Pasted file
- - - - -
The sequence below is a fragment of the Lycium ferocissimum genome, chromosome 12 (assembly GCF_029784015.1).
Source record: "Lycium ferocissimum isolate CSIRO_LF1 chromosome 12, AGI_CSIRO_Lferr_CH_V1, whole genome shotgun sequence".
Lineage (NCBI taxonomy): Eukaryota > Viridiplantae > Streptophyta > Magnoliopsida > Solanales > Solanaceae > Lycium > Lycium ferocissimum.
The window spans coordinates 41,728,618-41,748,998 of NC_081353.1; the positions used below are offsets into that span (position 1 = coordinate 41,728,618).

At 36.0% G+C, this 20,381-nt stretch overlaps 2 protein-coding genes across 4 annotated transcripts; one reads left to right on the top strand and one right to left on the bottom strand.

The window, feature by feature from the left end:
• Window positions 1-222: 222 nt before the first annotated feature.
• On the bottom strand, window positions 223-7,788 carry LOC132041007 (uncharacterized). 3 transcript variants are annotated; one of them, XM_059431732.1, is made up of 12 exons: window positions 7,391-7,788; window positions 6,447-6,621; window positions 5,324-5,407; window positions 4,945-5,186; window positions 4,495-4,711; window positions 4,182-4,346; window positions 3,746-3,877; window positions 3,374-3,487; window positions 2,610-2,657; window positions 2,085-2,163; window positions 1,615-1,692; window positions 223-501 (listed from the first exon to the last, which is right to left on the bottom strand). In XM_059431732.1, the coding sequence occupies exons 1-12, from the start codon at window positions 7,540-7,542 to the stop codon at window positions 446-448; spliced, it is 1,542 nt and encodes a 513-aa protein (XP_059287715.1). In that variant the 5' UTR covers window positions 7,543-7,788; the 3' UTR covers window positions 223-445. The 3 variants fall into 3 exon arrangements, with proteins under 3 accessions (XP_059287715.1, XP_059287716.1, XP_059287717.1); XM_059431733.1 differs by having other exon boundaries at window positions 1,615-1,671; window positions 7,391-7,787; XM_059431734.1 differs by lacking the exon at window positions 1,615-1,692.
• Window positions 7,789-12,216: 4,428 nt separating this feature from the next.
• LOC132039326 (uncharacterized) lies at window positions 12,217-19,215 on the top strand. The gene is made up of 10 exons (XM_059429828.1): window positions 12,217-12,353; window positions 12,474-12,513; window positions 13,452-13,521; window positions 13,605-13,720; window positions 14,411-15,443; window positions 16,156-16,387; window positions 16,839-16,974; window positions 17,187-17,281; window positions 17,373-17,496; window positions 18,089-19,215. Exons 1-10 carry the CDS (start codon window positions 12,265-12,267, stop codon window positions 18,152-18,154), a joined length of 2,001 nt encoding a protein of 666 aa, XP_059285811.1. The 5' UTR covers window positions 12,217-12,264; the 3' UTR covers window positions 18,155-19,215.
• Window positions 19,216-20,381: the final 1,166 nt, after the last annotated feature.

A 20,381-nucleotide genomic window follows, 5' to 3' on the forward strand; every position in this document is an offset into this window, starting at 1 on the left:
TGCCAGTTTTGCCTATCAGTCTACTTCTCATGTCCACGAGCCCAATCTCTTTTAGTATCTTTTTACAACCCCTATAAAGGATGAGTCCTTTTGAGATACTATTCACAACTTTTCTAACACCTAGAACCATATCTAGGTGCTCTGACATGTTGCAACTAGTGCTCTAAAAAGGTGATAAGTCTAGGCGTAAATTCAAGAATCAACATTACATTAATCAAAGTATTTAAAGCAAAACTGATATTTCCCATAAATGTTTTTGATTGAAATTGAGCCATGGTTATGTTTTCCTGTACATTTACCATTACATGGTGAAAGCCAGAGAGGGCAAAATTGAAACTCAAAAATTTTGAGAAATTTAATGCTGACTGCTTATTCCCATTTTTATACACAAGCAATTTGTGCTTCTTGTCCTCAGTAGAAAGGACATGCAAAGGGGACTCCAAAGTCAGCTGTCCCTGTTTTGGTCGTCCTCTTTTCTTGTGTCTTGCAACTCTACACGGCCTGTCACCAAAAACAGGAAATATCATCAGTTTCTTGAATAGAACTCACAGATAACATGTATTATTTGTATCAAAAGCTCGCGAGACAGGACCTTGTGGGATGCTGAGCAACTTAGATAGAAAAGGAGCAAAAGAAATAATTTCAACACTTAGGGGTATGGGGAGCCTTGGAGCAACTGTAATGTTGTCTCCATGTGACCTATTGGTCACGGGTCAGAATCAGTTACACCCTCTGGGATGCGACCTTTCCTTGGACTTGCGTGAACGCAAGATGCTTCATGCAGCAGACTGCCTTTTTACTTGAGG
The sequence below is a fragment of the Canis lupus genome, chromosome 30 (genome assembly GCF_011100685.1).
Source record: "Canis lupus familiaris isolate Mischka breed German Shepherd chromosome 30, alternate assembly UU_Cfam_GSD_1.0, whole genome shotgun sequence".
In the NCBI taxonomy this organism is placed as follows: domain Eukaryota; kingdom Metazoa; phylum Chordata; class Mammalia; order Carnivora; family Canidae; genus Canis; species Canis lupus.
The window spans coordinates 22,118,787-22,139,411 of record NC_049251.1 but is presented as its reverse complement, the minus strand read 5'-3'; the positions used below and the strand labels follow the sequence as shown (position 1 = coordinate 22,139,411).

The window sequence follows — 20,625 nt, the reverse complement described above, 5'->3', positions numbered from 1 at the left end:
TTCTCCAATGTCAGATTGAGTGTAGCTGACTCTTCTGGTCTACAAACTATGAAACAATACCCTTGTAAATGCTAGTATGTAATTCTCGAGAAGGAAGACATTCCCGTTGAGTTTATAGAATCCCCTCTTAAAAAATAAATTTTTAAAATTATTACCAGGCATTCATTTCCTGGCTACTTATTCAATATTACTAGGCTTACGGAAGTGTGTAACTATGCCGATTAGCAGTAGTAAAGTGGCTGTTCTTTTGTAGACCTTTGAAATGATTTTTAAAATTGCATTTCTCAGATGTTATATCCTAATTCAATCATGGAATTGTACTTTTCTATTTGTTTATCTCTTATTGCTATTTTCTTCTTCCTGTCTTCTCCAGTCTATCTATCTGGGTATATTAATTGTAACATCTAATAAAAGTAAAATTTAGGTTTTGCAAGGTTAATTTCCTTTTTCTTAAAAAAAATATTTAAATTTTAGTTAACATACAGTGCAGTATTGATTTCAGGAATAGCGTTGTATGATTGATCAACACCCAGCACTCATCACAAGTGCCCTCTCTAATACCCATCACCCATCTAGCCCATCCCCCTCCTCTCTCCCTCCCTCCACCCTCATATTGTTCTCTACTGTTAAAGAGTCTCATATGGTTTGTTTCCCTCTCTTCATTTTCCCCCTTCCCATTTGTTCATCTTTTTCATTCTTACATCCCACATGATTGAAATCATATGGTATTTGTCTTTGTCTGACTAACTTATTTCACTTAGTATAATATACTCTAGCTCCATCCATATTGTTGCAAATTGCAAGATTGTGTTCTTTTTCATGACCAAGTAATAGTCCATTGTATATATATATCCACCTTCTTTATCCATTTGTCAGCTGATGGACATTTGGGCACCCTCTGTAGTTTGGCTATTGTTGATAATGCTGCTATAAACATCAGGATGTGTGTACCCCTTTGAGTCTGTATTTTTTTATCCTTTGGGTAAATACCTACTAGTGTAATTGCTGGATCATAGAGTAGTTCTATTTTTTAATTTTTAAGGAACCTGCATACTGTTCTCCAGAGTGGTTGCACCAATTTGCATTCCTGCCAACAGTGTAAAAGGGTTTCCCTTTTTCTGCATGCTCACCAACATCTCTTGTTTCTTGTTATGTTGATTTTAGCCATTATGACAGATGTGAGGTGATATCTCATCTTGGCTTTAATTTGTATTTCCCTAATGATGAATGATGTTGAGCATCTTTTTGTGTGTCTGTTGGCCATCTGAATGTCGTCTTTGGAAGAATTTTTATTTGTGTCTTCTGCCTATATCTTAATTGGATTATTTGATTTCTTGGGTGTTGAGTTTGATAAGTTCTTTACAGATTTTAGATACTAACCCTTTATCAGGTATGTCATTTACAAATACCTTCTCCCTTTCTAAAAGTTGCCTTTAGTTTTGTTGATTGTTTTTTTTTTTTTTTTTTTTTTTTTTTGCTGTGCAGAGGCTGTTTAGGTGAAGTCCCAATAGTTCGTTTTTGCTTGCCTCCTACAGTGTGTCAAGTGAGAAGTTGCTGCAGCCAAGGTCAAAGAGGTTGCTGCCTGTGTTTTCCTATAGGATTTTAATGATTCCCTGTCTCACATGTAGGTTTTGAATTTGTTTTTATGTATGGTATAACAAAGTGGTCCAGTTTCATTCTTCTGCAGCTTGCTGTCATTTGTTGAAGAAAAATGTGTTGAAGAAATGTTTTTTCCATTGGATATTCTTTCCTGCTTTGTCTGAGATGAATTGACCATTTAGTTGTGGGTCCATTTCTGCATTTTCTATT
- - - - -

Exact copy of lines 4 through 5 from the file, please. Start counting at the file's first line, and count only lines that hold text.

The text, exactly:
The window spans coordinates 41,728,618-41,748,998 of NC_081353.1; the positions used below are offsets into that span (position 1 = coordinate 41,728,618).

At 36.0% G+C, this 20,381-nt stretch overlaps 2 protein-coding genes across 4 annotated transcripts; one reads left to right on the top strand and one right to left on the bottom strand.